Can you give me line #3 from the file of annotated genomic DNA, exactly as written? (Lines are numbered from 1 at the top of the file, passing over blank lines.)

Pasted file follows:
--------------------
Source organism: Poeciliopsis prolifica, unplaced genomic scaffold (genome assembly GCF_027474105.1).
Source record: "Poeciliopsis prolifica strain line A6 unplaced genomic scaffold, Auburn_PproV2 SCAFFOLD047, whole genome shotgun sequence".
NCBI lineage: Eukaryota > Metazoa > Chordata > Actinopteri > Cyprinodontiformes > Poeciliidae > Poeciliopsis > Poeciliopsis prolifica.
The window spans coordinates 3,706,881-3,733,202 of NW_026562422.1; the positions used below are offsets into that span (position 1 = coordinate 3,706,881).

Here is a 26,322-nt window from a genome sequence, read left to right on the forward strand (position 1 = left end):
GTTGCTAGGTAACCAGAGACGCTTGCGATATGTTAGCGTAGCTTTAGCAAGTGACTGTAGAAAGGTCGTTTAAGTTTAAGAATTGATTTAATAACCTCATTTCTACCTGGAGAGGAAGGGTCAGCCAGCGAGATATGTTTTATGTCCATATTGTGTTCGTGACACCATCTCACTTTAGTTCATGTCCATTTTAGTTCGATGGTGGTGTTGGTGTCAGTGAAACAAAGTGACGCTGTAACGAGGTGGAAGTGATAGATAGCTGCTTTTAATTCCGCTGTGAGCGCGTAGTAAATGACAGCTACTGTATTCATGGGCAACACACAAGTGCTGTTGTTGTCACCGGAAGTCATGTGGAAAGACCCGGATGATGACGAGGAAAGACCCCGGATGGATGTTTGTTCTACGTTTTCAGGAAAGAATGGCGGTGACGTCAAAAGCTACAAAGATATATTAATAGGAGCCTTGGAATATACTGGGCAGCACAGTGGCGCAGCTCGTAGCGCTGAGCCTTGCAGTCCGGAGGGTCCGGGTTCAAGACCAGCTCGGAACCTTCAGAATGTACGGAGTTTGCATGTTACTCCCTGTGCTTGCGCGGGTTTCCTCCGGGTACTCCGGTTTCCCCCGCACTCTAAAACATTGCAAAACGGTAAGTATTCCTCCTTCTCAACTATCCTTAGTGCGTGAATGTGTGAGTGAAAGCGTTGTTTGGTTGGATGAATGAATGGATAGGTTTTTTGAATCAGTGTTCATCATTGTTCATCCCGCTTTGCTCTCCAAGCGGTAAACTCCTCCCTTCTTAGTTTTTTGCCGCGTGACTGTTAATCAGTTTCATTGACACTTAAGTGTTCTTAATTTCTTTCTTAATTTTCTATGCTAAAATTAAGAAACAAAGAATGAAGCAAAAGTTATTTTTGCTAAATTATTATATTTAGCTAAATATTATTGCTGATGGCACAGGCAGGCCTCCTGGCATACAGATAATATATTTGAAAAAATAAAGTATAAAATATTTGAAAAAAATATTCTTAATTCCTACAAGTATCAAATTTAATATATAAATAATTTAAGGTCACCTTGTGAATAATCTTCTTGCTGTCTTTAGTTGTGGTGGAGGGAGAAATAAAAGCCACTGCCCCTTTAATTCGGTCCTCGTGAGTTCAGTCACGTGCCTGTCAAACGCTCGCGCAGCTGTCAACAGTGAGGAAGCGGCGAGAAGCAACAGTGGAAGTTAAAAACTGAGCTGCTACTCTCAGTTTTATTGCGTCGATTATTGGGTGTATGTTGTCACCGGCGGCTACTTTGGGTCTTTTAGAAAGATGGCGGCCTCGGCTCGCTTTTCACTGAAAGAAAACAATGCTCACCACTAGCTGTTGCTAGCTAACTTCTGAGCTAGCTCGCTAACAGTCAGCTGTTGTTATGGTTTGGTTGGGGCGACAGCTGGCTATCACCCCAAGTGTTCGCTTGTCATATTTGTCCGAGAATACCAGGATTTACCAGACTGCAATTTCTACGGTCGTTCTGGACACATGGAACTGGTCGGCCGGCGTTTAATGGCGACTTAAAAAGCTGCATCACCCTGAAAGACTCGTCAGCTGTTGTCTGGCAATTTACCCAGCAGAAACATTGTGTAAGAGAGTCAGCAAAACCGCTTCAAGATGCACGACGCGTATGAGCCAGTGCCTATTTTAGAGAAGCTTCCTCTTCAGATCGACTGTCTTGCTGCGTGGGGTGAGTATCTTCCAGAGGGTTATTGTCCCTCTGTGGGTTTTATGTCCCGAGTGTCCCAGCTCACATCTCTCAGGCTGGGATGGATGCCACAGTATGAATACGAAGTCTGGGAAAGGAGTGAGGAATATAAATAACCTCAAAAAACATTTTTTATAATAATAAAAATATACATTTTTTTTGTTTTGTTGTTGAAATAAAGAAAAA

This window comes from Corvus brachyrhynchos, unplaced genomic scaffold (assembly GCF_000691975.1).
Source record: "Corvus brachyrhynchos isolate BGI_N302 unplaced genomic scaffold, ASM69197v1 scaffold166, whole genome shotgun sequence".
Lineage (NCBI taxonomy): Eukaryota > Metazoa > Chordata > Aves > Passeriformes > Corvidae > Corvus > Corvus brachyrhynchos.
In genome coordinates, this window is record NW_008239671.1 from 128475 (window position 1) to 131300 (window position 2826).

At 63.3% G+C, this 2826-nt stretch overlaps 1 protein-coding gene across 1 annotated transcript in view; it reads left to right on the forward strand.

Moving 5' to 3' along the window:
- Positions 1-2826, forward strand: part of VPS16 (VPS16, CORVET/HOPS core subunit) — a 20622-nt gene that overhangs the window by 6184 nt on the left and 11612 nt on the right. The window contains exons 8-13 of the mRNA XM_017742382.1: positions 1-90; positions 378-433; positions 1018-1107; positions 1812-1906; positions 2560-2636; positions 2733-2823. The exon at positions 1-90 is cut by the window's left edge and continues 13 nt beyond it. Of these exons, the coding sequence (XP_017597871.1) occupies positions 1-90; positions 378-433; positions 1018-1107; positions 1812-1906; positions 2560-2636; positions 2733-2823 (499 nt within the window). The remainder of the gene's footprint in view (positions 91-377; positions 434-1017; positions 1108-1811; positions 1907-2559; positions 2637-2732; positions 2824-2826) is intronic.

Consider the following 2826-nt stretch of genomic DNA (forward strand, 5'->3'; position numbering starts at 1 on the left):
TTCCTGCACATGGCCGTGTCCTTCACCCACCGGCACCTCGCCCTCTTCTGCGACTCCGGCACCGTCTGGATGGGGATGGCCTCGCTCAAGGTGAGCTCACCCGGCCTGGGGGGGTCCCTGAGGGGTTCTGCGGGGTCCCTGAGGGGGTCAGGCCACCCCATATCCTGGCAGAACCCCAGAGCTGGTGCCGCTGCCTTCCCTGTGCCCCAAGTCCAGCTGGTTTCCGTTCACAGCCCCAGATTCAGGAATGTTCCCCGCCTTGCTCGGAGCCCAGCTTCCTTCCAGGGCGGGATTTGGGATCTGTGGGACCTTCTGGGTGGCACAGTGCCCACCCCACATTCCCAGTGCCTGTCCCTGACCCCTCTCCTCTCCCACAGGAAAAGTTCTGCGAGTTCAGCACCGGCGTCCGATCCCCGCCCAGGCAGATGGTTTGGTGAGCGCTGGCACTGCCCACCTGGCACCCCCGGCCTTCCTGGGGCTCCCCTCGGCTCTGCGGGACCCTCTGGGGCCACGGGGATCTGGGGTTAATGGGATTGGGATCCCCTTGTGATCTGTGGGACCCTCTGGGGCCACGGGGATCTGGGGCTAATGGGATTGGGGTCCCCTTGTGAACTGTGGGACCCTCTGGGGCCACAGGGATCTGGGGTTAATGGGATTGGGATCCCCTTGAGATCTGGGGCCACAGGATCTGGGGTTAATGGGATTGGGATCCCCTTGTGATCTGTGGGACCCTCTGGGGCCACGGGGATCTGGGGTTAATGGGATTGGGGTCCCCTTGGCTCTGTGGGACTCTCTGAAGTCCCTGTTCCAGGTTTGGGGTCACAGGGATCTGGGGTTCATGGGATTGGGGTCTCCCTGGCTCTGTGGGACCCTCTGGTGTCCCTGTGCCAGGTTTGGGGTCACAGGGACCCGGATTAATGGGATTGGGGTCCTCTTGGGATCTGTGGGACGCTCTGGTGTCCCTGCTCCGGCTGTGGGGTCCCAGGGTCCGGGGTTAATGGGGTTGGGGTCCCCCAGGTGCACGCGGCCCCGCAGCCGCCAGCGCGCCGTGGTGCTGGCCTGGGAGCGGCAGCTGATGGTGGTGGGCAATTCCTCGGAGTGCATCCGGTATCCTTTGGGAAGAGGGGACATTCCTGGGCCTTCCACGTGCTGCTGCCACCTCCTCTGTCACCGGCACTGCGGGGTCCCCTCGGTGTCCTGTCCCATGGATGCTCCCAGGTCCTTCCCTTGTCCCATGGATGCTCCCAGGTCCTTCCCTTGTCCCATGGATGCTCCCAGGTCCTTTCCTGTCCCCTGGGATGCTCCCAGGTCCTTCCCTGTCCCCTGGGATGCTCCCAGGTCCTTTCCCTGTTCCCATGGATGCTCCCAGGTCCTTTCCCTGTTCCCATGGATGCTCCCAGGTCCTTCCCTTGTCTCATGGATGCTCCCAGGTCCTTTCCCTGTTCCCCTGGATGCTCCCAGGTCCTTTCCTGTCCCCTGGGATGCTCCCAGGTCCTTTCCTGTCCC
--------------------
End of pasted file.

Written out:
NCBI lineage: Eukaryota > Metazoa > Chordata > Actinopteri > Cyprinodontiformes > Poeciliidae > Poeciliopsis > Poeciliopsis prolifica.